Training: Create a training program that is easily adapted, intentional and produces measurable results.  If your funeral home does not have organic competence or experience (most don’t) for training, hire a professional. Interesting in the funeral profession there is much howling of directors “hire professional funeral directors” to consumers rather than use online services, “disposers” or “discounters.” Yet when the same barking ilk are in need of assistance in an area that they possess no background or expertise, they seek remedy’s that rarely produce results by non professions. Some examples: Business Management, Financial Advisory/Oversight, Marketing and Social Media Management.

Remedy 3

Accountability: As a funeral home owner or manager, hold yourself accountable first. If you know there are problems (accounts receivable, discounts, life insurance recovery), then it’ your obligation to raise your hand and ask for help, not the funeral directors or employees.  Once you initiate training, then accountability on all levels may be assigned.

Remedy 4

Monitor/Measure/Improve: Training without monitoring the process, measuring results, and continuous refining is a futile exercise.  In fact, the funeral industry has created the notion that “education/CEU” is sufficient. If that’s the case, why do 30% of our colleagues get repeatedly fined by the FTC for simple GPL violations?

MMI

After reading this post look at your YTD (year to date, you know the start of 2016 to now) accounts receivable and discounts allowed. If you don’t know how to find this data, you are in huge trouble.  If this report reveals any AR balances or discounts given, you are in some trouble because your payment policy does not work. Multiply those numbers x 4 to see how bad your year is going to turn out. If you have $0.00 accounts receivable and have not offered any discounts, congrats as you are among a small few of your peers (or you don’t have a clue and in denial).  Get professional help now, remedies and resources are available but you have to raise your hand (and write a check). Want to know who and how? Contact me.

 It’s all about #FNchange, #FNhustle and #FNbrand people!

From the smoke-filled Command Post; Cheers Y’all! #thefuneralcommander

Training funeral directors to proclaim “We are a funeral home, not a bank” is not the solution to get paid for goods and services.  Access to credit for an increasing number of consumers is becoming difficult and funeral homes are not equipped or offering funeral loans. Unfortunately, traditional lenders like banks are not offering funeral loans especially to those who are credit challenged.

The Washington Times reports that the majority, or 56 percent, of consumers have subprime credit scores (below 640), according to a report released (January 2016) by the Corporation for Enterprise Development (CFED), a nonprofit that advocates for policy changes to help low- and moderate-income households. As a result, these consumers are often locked out of the lending markets. And if they are borrowing, chances are they’re missing out on the lowest rates being offered to consumers with stronger credit.  “Bad credit” doesn’t always mean that the consumer does not pay their debts. Credit is a touchy balancing act: a few missed or untimely payments (slow pay) combined with a high debt to low income ratio and the consumer will find themselves in a quick negative credit score spiral.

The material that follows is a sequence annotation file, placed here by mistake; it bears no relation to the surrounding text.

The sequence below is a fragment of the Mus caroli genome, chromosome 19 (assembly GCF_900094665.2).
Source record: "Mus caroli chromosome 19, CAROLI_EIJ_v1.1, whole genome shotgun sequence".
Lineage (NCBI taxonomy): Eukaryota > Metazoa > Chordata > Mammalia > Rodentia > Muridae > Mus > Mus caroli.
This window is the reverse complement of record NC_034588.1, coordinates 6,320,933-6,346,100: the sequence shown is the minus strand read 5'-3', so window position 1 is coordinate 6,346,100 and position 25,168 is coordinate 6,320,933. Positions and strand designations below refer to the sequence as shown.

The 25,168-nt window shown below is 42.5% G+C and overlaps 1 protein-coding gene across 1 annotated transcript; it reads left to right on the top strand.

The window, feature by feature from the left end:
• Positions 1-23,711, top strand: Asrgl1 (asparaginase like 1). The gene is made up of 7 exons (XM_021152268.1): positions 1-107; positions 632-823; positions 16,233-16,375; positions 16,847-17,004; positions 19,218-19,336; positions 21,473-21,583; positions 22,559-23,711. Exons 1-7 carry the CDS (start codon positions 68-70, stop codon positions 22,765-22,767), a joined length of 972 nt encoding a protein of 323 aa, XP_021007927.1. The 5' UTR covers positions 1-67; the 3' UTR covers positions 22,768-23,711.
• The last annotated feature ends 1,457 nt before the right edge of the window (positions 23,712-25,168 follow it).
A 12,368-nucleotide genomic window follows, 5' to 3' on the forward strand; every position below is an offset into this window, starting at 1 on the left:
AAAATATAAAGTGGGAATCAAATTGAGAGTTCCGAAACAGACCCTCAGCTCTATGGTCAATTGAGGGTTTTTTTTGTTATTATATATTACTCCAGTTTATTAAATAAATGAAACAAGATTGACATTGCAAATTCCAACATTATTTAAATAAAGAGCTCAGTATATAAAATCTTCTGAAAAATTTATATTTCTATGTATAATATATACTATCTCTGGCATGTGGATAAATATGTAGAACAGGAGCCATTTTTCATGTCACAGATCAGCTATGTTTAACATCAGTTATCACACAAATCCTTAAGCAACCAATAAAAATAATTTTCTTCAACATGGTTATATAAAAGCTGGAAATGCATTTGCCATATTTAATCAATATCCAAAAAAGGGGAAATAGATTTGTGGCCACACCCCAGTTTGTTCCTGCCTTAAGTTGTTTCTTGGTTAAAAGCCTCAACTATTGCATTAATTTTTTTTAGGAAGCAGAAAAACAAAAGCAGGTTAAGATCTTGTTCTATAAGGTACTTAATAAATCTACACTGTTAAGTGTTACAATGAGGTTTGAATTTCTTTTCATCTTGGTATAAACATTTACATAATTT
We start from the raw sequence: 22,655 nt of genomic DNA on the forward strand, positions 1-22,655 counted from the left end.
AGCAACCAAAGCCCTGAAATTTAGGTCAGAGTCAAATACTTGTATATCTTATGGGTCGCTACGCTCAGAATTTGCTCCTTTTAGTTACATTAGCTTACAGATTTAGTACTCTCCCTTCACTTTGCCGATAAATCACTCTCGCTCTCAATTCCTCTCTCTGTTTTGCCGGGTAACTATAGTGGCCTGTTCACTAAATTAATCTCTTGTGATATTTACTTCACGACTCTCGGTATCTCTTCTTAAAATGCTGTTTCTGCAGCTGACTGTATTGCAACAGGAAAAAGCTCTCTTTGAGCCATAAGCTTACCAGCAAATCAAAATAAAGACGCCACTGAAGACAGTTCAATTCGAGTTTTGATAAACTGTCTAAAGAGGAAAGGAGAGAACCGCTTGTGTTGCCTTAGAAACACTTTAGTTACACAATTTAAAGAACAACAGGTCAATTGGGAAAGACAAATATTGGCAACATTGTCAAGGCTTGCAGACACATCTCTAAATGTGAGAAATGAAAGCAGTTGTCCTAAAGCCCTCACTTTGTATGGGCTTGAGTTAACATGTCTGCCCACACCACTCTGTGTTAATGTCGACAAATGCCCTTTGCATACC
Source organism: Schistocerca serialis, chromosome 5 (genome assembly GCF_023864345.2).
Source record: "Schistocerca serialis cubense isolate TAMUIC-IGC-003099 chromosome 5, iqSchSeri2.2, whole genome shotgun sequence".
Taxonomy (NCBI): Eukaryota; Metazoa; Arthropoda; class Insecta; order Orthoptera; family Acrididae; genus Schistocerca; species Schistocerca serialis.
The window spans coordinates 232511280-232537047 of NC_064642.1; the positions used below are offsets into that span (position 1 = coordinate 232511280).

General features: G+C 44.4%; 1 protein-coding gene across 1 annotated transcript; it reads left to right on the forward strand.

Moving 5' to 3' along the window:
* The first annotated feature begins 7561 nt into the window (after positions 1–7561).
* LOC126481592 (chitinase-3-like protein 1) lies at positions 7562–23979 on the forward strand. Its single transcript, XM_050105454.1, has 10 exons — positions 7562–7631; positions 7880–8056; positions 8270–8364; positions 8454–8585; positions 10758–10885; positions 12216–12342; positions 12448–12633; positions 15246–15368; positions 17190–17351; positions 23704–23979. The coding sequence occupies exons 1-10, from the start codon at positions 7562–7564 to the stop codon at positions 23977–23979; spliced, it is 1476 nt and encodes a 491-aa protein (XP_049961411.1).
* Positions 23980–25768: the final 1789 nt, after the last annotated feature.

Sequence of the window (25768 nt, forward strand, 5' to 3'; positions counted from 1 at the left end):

Yet, family members of the before-mentioned 56 percent are dying and seeking ways to pay for funeral expenses; they can pay, but not borrow money to pay. With a body in building, what do you do?  I have outlined steps previously in posts Funeral Director Training: Secure Payment Before Contract Signed. and Funeral Director Training: “We ain’t got much money.”  Training funeral directors in advance to understand the parameters of your firm’s policy and the tools/services available for them to create a sensible solution for payment is easily accomplished.

Denying the truth doesn’t change the facts. The truth is funeral home owners are not training staff to create solutions for consumers are struggling financially or providing the tools necessary. These facts manifest themselves with discounts of goods and services along with accounts receivable hampering the cash flow of the business. Solutions are available; take a step in the right direction by contacting me.  To initiate improvement of your financial strength and take charge.  Funeral Pay Plan is the only funeral industry company with funeral home leadership and the experience to change your facts. We have some big news on the horizon which will add to our strength as the at need solutions leaders for cash flow in the funeral industry, stay tuned!

From the Command Post, Cheer’s Y’all! #thefuneralcommander

 

 

 

Secure Payment